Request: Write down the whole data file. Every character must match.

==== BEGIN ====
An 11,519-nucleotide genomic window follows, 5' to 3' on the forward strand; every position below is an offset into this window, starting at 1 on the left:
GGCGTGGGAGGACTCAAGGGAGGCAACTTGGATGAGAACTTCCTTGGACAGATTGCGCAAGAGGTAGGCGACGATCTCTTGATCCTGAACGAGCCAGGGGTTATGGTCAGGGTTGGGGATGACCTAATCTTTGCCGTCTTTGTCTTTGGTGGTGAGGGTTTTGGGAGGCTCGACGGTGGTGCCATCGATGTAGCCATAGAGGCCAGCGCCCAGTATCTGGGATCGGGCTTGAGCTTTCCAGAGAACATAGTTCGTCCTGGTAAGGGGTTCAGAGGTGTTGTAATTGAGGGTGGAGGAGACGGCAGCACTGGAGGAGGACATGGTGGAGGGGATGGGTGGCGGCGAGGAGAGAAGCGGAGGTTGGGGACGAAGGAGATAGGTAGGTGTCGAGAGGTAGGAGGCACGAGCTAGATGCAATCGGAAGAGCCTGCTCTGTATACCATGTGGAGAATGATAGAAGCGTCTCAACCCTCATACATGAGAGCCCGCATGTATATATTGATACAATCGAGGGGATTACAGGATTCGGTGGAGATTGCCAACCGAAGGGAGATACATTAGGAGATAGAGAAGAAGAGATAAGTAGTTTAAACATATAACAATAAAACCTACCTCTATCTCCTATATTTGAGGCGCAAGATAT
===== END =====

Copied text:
An 11,519-nucleotide genomic window follows, 5' to 3' on the forward strand; every position below is an offset into this window, starting at 1 on the left:
GGCGTGGGAGGACTCAAGGGAGGCAACTTGGATGAGAACTTCCTTGGACAGATTGCGCAAGAGGTAGGCGACGATCTCTTGATCCTGAACGAGCCAGGGGTTATGGTCAGGGTTGGGGATGACCTAATCTTTGCCGTCTTTGTCTTTGGTGGTGAGGGTTTTGGGAGGCTCGACGGTGGTGCCATCGATGTAGCCATAGAGGCCAGCGCCCAGTATCTGGGATCGGGCTTGAGCTTTCCAGAGAACATAGTTCGTCCTGGTAAGGGGTTCAGAGGTGTTGTAATTGAGGGTGGAGGAGACGGCAGCACTGGAGGAGGACATGGTGGAGGGGATGGGTGGCGGCGAGGAGAGAAGCGGAGGTTGGGGACGAAGGAGATAGGTAGGTGTCGAGAGGTAGGAGGCACGAGCTAGATGCAATCGGAAGAGCCTGCTCTGTATACCATGTGGAGAATGATAGAAGCGTCTCAACCCTCATACATGAGAGCCCGCATGTATATATTGATACAATCGAGGGGATTACAGGATTCGGTGGAGATTGCCAACCGAAGGGAGATACATTAGGAGATAGAGAAGAAGAGATAAGTAGTTTAAACATATAACAATAAAACCTACCTCTATCTCCTATATTTGAGGCGCAAGATAT